In my post "Gamification vs. Education – Irreconcilable Differences?" I wrote about the things that the video game industry needs to do in order to be taken seriously by educators, parents, and policy makers, so that game-based learning (GBL) can eventually become a serious option for mainstream learning. I concluded that there needs to be more attention paid to designing games that specifically align to the Common Core and that attempts must be made to empirically demonstrate the ways in which game play helps students develop useful, real world skills. This relationship is not, however a one-way street. Here are several things that educators at all levels can do to help make game-based learning a reality in their classrooms and to help spread the word.
Join a Discussion: There are many very active discussions about games and gamification available online that anyone can join or just follow. One of the best sites to explore is Games for Change. Sign up for their email list to get access to a vibrant community that almost always has suggestions for those who have specific questions. Whether you are looking for a game to serve a particular purpose and don't know where to start, or are not sure if a game you already have in mind meets your educational objectives, online GBL communities offer a wealth of information and suggestions for the novice.
Play Some Games: As an educator you don't have a lot of free time, but time spent in playing games is valuable for two reasons: 1) It's fun, and 2) you can't possibly know what games are available, what gaming culture is like, or how to incorporate them into the classroom without some experience playing them. There are literally millions of games available from simple ones at the iTunes App Store or online to incredibly elaborate ones like World of Warcraft, MineCraft, or Lord of the Rings Online that can teach teamwork, collaboration, and critical thinking. There are so many free games available online that you can easily find one that suits your personal interests or academic goals with a quick Google key word search.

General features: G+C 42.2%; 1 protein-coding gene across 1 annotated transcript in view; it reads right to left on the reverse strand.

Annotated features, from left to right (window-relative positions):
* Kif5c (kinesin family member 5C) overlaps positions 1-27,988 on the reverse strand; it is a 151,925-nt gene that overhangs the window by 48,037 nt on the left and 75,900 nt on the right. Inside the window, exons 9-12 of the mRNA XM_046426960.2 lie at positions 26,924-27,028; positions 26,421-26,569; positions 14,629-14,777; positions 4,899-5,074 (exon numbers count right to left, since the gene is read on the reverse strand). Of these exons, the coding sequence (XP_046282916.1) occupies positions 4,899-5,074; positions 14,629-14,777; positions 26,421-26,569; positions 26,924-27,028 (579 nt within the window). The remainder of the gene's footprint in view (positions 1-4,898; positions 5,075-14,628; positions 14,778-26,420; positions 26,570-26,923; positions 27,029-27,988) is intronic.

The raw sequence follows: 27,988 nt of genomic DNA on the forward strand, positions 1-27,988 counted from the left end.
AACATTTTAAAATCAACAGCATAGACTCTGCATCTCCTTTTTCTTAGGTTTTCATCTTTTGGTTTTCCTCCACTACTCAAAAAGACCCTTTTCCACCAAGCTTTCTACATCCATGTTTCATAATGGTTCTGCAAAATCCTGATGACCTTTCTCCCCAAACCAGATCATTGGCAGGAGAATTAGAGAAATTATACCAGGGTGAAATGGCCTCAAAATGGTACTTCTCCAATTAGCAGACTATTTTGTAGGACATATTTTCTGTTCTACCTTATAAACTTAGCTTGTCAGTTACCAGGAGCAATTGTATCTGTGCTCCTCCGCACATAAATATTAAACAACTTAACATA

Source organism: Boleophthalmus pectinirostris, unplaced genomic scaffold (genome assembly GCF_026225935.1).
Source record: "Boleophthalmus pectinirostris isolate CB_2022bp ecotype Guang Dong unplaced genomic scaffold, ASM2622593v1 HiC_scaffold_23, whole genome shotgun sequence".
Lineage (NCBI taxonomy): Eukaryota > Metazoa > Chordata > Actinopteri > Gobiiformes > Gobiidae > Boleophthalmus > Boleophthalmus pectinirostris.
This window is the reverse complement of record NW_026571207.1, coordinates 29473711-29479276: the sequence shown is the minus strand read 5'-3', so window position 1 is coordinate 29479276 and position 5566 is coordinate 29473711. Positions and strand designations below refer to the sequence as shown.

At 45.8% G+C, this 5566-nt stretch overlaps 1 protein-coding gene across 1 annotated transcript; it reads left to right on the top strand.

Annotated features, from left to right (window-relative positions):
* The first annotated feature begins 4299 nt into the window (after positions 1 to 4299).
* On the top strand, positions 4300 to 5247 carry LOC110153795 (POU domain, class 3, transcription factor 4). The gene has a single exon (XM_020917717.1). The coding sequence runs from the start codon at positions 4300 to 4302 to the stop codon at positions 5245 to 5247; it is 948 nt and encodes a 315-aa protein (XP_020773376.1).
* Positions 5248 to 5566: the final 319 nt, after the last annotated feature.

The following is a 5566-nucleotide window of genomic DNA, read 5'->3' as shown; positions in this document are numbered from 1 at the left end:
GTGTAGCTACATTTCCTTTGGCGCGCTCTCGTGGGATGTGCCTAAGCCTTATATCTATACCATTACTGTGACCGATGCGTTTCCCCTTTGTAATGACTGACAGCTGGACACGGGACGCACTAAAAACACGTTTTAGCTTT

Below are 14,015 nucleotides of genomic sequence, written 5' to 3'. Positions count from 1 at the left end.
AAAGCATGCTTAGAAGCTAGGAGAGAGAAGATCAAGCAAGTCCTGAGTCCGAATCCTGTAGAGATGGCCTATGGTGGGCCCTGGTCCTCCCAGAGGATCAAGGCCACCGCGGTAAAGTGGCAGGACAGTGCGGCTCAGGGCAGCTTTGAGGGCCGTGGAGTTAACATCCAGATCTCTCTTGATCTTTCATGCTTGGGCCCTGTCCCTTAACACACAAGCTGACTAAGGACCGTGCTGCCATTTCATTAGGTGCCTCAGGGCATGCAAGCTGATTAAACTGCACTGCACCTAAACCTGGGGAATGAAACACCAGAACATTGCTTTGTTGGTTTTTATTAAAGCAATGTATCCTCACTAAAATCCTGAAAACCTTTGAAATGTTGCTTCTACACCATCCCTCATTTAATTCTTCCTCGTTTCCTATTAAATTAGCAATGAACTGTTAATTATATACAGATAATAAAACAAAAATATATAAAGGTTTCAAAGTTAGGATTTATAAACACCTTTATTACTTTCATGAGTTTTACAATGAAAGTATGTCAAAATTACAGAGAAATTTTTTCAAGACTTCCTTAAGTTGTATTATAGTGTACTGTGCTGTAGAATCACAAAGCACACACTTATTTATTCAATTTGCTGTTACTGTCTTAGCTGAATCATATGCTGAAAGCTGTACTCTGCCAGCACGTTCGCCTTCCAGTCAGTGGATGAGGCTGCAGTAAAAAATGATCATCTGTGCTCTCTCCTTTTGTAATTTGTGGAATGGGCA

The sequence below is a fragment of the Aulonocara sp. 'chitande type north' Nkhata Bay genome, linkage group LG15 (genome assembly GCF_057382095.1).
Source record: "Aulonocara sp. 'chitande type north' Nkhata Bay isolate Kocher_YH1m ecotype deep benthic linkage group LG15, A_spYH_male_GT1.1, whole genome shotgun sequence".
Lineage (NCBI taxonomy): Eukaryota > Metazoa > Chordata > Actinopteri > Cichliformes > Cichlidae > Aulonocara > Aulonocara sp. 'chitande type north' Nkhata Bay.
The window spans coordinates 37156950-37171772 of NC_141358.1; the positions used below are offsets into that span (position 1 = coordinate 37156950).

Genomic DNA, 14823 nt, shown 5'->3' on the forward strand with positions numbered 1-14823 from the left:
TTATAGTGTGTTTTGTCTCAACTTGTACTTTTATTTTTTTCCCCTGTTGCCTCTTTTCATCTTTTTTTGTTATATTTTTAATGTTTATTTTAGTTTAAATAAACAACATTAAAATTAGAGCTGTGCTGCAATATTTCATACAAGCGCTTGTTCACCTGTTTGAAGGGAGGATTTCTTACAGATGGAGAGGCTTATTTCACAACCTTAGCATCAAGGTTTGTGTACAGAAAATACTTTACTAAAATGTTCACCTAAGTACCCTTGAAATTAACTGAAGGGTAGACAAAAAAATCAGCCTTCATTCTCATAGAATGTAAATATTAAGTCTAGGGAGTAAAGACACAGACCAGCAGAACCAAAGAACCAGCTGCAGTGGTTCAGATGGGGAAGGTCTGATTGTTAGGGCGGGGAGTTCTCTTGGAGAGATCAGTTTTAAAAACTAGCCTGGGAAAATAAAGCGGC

Take a Baby Step: Many people think that adopting game-based learning is an all or nothing proposition, and that you will need to revamp your entire curriculum to incorporate games into it. This is about as far from the truth as possible – and represents one of the biggest obstacles to teachers using games in the classroom. Start small. Choose one specific learning outcome and a mini-game that helps students meet it (there are about uncounted millions of free flash games online at sites like Pogo.com, Armor Games, or Game-Arcade). As an alternative, choose an activity that a game would provide an engaging introduction to like Angry Birds for physics. If this small implementation works, do some more, or go for it and gamify your entire curriculum. But starting with a clear and easily attainable objective is the key.
Embrace Failure: Games depend on the one thing that educators fear the most – failure. Game players are expected to fail and learn from the experience, and it works. If you are an educator who wants to use games in the classroom, you must understand that your students will fail repeatedly. That is good and, in fact, they are probably learning more by trying to solve difficult problems and failing than they would by getting "As" on a one shot test. Your role as the teacher is to help them understand why they failed, what they need to do to succeed, and most importantly, to help them articulate what they learned that helped them overcome the obstacles they conquered.
Be an Advocate: If you try incorporating games into your teaching and have a positive experience spread the word. Contribute your new understanding to a discussion board. Present at an educators' conference. Share what worked in a professional development workshop, or informally with your co-workers. Most importantly, find a way to connect with game designers and developers about how they can help make games that work for educators. This may seem daunting, but in the age of app stores and mini-games, there are game producers everywhere. If you are having difficulty locating one, attend one of the gaming conferences like Games for Change or find a local Maker Movement "hackerspace" and spend some time there seeing what's going on. You can even bring your students to make the trip really worthwhile.
Change cannot happen without understanding and effort. These tips will help you gain knowledge of the games that are available and make easy to achieve efforts to incorporate them into your teaching. Change also cannot happen without vocal supporters, so if you find this information useful and are able to embrace the power of GBL in your classes, spread the word!
For more concrete ideas about incorporating GBL in education check our this guest post on Emerging Ed Tech: "Introducing a Game-based Curriculum in Higher Education."